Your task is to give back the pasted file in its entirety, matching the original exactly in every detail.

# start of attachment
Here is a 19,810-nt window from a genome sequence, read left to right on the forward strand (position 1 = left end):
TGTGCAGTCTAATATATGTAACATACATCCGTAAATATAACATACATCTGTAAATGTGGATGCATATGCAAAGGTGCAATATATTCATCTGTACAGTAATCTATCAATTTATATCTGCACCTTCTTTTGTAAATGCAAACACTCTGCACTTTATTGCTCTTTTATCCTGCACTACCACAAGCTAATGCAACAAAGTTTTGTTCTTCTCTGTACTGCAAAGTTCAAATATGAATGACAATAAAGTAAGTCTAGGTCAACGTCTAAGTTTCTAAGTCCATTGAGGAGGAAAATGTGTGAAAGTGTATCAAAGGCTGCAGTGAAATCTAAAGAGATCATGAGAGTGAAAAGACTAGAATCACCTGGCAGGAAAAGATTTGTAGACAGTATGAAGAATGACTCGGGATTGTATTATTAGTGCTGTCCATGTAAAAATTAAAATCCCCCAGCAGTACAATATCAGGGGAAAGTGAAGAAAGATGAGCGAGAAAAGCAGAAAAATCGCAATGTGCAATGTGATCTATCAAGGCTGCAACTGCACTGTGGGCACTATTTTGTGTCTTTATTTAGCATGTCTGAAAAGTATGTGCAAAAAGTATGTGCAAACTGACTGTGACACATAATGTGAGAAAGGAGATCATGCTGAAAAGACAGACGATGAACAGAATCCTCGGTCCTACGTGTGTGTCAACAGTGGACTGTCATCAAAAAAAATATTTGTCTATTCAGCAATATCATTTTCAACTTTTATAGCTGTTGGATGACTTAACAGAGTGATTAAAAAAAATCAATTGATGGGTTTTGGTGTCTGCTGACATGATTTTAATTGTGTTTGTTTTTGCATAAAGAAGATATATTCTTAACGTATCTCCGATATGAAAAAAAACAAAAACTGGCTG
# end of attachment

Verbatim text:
Here is a 19,810-nt window from a genome sequence, read left to right on the forward strand (position 1 = left end):
TGTGCAGTCTAATATATGTAACATACATCCGTAAATATAACATACATCTGTAAATGTGGATGCATATGCAAAGGTGCAATATATTCATCTGTACAGTAATCTATCAATTTATATCTGCACCTTCTTTTGTAAATGCAAACACTCTGCACTTTATTGCTCTTTTATCCTGCACTACCACAAGCTAATGCAACAAAGTTTTGTTCTTCTCTGTACTGCAAAGTTCAAATATGAATGACAATAAAGTAAGTCTAGGTCAACGTCTAAGTTTCTAAGTCCATTGAGGAGGAAAATGTGTGAAAGTGTATCAAAGGCTGCAGTGAAATCTAAAGAGATCATGAGAGTGAAAAGACTAGAATCACCTGGCAGGAAAAGATTTGTAGACAGTATGAAGAATGACTCGGGATTGTATTATTAGTGCTGTCCATGTAAAAATTAAAATCCCCCAGCAGTACAATATCAGGGGAAAGTGAAGAAAGATGAGCGAGAAAAGCAGAAAAATCGCAATGTGCAATGTGATCTATCAAGGCTGCAACTGCACTGTGGGCACTATTTTGTGTCTTTATTTAGCATGTCTGAAAAGTATGTGCAAAAAGTATGTGCAAACTGACTGTGACACATAATGTGAGAAAGGAGATCATGCTGAAAAGACAGACGATGAACAGAATCCTCGGTCCTACGTGTGTGTCAACAGTGGACTGTCATCAAAAAAAATATTTGTCTATTCAGCAATATCATTTTCAACTTTTATAGCTGTTGGATGACTTAACAGAGTGATTAAAAAAAATCAATTGATGGGTTTTGGTGTCTGCTGACATGATTTTAATTGTGTTTGTTTTTGCATAAAGAAGATATATTCTTAACGTATCTCCGATATGAAAAAAAACAAAAACTGGCTG